Fears about water quality are rocketing throughout Chinese cyberspace after a Beijing environmentalist disclosed that tap water in China is contaminated with contraceptive compounds.
Though officialdom rushed to downplay the risks, citizens have once again broached their ever-present worries about food safety.
Liangjie Dong, a former researcher in molecular biosciences and bioengineering at the University of Hawaii, blogged on May 16 that China has the highest consumption of contraceptive pills; they are not only taken by people, but are also used in fisheries and aquaculture.
Dong cited an article, titled “Assessment of Source Water Contamination by Estrogenic Disrupting Compounds in China,” which was published by the Journal of Environmental Science in February 2012. The article said that after screening estrogenic activities in 23 source water samples from six main river systems in China, the analysis showed that all samples showed significant estrogenic activity, with the highest level in the Yangtze River Delta.
Dong also posted a table from the article, which compared aquatic environments in China with those of Germany, Greece, Portugal, the United States, Australia, and South Korea. The data shows that China’s six major water systems all contain a higher level of estrogenic compounds than other countries.
According to the article, the detection of estrogenic disrupting compounds (EDCs) in Chinese water supplies has led to rising concerns about the health risks associated with these compounds.
“Estrogenic activity has been detected in effluents of drinking water treatment plants in China, resulting in increased risks to human health. When these compounds enter the environment, they can cause male reproductive dysfunction in wildlife,” the article said.
According to an article published in Chemosphere on Sept. 18, 2006, “EDCs are contaminants that may be hormonally active at low concentrations and are emerging as a major concern for water quality … when organisms are exposed to them, these contaminants function as estrogens.” The article also said these compounds can negatively affect humans and wildlife.
Dong’s message has gone viral. Some netizens fear that consuming tap water will cause infertility.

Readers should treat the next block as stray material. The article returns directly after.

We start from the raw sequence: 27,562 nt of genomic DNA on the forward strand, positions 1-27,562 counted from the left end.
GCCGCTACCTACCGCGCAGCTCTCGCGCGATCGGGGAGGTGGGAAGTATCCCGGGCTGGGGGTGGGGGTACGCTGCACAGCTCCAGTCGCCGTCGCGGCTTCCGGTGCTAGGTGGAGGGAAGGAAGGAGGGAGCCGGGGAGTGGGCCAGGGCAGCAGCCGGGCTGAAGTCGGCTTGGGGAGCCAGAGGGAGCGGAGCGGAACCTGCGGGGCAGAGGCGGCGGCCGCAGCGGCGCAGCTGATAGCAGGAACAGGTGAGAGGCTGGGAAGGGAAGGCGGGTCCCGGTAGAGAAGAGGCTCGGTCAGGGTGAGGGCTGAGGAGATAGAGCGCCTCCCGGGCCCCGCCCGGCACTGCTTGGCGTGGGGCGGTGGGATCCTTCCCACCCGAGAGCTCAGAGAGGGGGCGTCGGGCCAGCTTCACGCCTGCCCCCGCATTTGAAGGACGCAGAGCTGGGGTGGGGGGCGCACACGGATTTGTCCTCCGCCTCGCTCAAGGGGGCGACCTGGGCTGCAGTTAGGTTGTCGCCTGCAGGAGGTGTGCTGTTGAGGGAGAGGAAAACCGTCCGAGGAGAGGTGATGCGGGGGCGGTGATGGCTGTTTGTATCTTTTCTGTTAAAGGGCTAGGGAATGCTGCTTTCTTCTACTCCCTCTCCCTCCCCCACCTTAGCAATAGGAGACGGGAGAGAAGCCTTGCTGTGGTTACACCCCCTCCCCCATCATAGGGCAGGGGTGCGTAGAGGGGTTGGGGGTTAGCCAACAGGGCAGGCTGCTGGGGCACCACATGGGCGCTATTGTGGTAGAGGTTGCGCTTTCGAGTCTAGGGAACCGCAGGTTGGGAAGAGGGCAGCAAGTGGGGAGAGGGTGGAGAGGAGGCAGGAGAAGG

Soon afterward, a number of Chinese media quickly published articles to refute Dong’s findings.
Deputy director of gynecology and obstetrics of the Zhongda Hospital at Southeast University, Peng Danhong, told Modern Express that the level of EDCs in tap water is so low that it is negligible, and there is no contraceptive effect.
A supervisor in the Shanghai Water Resources Bureau told the Shanghai Evening Post that there is no conclusion on whether EDCs are harmful.
However, an environmental expert from Nanjing University told Modern Express that it is difficult to handle new pollutants such as EDCs with current water treatment methods in China.
Dong also cited the Journal of Environmental Science’s article as saying that traditional water treatment processes, such as chlorination, coagulation, and sedimentation, do not adequately remove EDCs.
Many people are dissatisfied with the experts’ claims. An Internet user from Zhuhai City in Guangdong Province said, “An expert says that the risk is negligible. I know eating this substance will not kill a person immediately, but its impact is long-term and destructive.”
Blogger “Fan Xiaoming” satirically describes how Chinese are consuming unsafe food on a daily basis: “I get up in the morning, buy a dough stick deep-fried with gutter oil and drink a cup of milk with melamine; at noon, I eat lean meat powder pork fried with pesticide-tainted chives. After work, I’ll then buy a fish that was fed contraceptive chemicals. At night, I’ll swig down a bottle of Coke containing chlorine. But yet, since I swallow a few toxic capsules whenever I feel sick and find myself still miraculously alive, I wonder when I became Superman!”
Read the original Chinese article.
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